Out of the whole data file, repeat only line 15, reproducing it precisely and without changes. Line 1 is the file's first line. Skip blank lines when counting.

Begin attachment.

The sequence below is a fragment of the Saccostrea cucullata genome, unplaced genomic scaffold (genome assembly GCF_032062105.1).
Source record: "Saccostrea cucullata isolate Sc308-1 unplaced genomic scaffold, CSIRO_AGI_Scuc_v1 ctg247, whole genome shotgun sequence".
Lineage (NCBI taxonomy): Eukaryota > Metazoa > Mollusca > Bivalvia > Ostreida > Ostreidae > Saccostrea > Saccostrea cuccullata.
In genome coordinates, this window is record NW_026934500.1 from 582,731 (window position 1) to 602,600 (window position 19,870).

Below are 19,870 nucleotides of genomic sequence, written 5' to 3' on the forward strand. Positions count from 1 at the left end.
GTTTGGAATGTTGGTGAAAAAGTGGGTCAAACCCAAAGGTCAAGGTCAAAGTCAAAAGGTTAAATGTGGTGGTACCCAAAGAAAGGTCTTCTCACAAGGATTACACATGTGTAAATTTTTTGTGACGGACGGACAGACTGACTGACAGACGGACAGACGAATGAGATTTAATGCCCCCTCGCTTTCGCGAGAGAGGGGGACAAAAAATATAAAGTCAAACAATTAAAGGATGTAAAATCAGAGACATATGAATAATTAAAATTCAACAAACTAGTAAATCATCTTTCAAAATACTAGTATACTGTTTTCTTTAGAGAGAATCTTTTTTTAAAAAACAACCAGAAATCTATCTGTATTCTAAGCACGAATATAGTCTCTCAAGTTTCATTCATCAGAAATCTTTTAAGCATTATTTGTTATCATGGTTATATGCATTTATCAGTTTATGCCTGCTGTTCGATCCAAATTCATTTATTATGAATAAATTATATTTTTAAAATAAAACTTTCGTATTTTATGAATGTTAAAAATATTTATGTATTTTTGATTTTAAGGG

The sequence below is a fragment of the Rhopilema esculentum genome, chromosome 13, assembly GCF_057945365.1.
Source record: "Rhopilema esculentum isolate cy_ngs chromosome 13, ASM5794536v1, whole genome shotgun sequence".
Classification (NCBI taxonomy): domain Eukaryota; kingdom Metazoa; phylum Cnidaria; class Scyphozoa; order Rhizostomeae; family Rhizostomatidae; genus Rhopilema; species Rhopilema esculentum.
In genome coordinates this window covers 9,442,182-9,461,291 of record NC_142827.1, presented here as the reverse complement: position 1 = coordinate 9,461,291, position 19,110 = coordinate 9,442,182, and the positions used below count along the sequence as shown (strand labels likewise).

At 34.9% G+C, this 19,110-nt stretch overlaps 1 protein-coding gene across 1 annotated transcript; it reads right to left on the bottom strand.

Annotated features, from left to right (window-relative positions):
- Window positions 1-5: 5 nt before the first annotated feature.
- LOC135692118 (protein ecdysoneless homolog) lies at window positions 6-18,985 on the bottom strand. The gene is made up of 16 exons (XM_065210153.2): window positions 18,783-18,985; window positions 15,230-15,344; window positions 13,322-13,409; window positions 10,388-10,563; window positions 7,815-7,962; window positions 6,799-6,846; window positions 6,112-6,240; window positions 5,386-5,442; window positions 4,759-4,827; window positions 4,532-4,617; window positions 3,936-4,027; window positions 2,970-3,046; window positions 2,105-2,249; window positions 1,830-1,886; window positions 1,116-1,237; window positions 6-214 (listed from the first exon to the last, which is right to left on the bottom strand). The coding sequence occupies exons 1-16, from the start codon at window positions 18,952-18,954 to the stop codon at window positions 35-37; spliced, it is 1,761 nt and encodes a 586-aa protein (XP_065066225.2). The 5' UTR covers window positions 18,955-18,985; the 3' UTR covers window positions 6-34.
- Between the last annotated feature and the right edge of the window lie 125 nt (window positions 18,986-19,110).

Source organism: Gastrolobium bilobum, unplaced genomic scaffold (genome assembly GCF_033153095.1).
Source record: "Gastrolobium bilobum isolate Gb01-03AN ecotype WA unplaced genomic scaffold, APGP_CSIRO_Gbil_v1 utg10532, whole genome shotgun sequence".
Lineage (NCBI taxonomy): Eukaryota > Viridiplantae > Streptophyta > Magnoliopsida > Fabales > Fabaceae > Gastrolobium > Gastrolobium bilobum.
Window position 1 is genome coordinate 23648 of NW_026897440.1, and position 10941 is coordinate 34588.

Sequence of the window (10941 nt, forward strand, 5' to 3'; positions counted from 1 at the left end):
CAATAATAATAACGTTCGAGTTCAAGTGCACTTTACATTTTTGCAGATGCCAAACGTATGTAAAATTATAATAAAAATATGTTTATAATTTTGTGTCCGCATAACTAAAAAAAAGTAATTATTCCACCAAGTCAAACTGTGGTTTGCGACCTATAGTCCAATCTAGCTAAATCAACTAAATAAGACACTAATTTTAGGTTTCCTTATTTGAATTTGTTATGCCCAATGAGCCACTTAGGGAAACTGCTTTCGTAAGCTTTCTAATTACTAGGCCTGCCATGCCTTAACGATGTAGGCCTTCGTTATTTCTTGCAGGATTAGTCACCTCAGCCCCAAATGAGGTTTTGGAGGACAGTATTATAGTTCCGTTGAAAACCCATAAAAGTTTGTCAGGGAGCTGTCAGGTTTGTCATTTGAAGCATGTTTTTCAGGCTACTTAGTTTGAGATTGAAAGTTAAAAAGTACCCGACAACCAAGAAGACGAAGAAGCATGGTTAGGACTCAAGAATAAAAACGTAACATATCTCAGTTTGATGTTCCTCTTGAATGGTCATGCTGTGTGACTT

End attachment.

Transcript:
- Between the last annotated feature and the right edge of the window lie 125 nt (window positions 18,986-19,110).